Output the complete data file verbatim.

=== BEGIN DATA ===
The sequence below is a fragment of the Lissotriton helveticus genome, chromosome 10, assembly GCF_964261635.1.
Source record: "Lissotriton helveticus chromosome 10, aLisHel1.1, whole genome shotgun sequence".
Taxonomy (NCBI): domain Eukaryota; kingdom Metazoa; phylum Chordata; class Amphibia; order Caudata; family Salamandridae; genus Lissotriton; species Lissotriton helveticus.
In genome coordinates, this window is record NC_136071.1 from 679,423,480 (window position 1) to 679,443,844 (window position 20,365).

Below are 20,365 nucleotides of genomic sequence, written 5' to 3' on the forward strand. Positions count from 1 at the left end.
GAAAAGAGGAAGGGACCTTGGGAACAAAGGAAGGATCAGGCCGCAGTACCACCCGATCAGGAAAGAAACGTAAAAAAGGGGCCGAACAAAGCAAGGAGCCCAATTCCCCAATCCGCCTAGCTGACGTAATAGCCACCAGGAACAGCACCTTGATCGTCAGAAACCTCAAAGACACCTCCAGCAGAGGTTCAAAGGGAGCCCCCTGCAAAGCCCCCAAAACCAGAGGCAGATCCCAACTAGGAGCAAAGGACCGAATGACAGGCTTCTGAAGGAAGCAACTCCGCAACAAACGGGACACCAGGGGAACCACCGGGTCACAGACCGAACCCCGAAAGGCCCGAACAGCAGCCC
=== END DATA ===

The sequence below is a fragment of the Lissotriton helveticus genome, chromosome 10, assembly GCF_964261635.1.
Source record: "Lissotriton helveticus chromosome 10, aLisHel1.1, whole genome shotgun sequence".
Taxonomy (NCBI): domain Eukaryota; kingdom Metazoa; phylum Chordata; class Amphibia; order Caudata; family Salamandridae; genus Lissotriton; species Lissotriton helveticus.
In genome coordinates, this window is record NC_136071.1 from 679,423,480 (window position 1) to 679,443,844 (window position 20,365).

Below are 20,365 nucleotides of genomic sequence, written 5' to 3' on the forward strand. Positions count from 1 at the left end.
GAAAAGAGGAAGGGACCTTGGGAACAAAGGAAGGATCAGGCCGCAGTACCACCCGATCAGGAAAGAAACGTAAAAAAGGGGCCGAACAAAGCAAGGAGCCCAATTCCCCAATCCGCCTAGCTGACGTAATAGCCACCAGGAACAGCACCTTGATCGTCAGAAACCTCAAAGACACCTCCAGCAGAGGTTCAAAGGGAGCCCCCTGCAAAGCCCCCAAAACCAGAGGCAGATCCCAACTAGGAGCAAAGGACCGAATGACAGGCTTCTGAAGGAAGCAACTCCGCAACAAACGGGACACCAGGGGAACCACCGGGTCACAGACCGAACCCCGAAAGGCCCGAACAGCAGCCC